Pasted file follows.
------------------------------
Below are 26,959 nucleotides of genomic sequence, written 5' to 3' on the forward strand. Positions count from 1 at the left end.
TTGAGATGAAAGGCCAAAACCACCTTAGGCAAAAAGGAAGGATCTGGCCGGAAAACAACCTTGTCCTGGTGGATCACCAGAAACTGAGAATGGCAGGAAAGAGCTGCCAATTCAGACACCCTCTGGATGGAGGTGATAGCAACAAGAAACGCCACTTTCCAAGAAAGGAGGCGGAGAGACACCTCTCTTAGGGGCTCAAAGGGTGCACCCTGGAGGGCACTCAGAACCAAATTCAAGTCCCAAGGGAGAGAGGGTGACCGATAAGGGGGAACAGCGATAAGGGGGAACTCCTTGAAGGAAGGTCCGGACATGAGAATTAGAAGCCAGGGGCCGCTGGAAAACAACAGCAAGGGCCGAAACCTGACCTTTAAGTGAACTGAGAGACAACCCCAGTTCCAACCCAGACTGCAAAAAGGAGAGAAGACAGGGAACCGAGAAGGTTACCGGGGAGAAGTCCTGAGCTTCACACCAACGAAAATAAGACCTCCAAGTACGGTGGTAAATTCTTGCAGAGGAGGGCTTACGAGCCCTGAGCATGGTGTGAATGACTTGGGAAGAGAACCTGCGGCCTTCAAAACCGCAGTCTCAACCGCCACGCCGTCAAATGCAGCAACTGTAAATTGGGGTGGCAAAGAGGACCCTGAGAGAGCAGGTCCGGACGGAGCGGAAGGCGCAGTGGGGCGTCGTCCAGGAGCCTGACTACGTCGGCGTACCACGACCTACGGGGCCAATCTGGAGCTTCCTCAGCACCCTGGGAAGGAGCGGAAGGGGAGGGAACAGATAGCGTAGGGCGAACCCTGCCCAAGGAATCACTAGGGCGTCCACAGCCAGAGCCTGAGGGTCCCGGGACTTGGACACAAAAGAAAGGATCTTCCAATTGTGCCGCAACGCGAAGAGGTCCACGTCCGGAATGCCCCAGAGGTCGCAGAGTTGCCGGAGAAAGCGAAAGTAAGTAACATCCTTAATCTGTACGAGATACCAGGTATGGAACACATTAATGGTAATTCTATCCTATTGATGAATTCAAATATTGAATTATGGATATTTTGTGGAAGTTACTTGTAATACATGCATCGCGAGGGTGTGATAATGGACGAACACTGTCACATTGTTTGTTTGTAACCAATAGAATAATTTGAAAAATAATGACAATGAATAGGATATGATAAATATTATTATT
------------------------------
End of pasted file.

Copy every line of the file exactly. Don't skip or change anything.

Below are 26,959 nucleotides of genomic sequence, written 5' to 3' on the forward strand. Positions count from 1 at the left end.
TTGAGATGAAAGGCCAAAACCACCTTAGGCAAAAAGGAAGGATCTGGCCGGAAAACAACCTTGTCCTGGTGGATCACCAGAAACTGAGAATGGCAGGAAAGAGCTGCCAATTCAGACACCCTCTGGATGGAGGTGATAGCAACAAGAAACGCCACTTTCCAAGAAAGGAGGCGGAGAGACACCTCTCTTAGGGGCTCAAAGGGTGCACCCTGGAGGGCACTCAGAACCAAATTCAAGTCCCAAGGGAGAGAGGGTGACCGATAAGGGGGAACAGCGATAAGGGGGAACTCCTTGAAGGAAGGTCCGGACATGAGAATTAGAAGCCAGGGGCCGCTGGAAAACAACAGCAAGGGCCGAAACCTGACCTTTAAGTGAACTGAGAGACAACCCCAGTTCCAACCCAGACTGCAAAAAGGAGAGAAGACAGGGAACCGAGAAGGTTACCGGGGAGAAGTCCTGAGCTTCACACCAACGAAAATAAGACCTCCAAGTACGGTGGTAAATTCTTGCAGAGGAGGGCTTACGAGCCCTGAGCATGGTGTGAATGACTTGGGAAGAGAACCTGCGGCCTTCAAAACCGCAGTCTCAACCGCCACGCCGTCAAATGCAGCAACTGTAAATTGGGGTGGCAAAGAGGACCCTGAGAGAGCAGGTCCGGACGGAGCGGAAGGCGCAGTGGGGCGTCGTCCAGGAGCCTGACTACGTCGGCGTACCACGACCTACGGGGCCAATCTGGAGCTTCCTCAGCACCCTGGGAAGGAGCGGAAGGGGAGGGAACAGATAGCGTAGGGCGAACCCTGCCCAAGGAATCACTAGGGCGTCCACAGCCAGAGCCTGAGGGTCCCGGGACTTGGACACAAAAGAAAGGATCTTCCAATTGTGCCGCAACGCGAAGAGGTCCACGTCCGGAATGCCCCAGAGGTCGCAGAGTTGCCGGAGAAAGCGAAAGTAAGTAACATCCTTAATCTGTACGAGATACCAGGTATGGAACACATTAATGGTAATTCTATCCTATTGATGAATTCAAATATTGAATTATGGATATTTTGTGGAAGTTACTTGTAATACATGCATCGCGAGGGTGTGATAATGGACGAACACTGTCACATTGTTTGTTTGTAACCAATAGAATAATTTGAAAAATAATGACAATGAATAGGATATGATAAATATTATTATT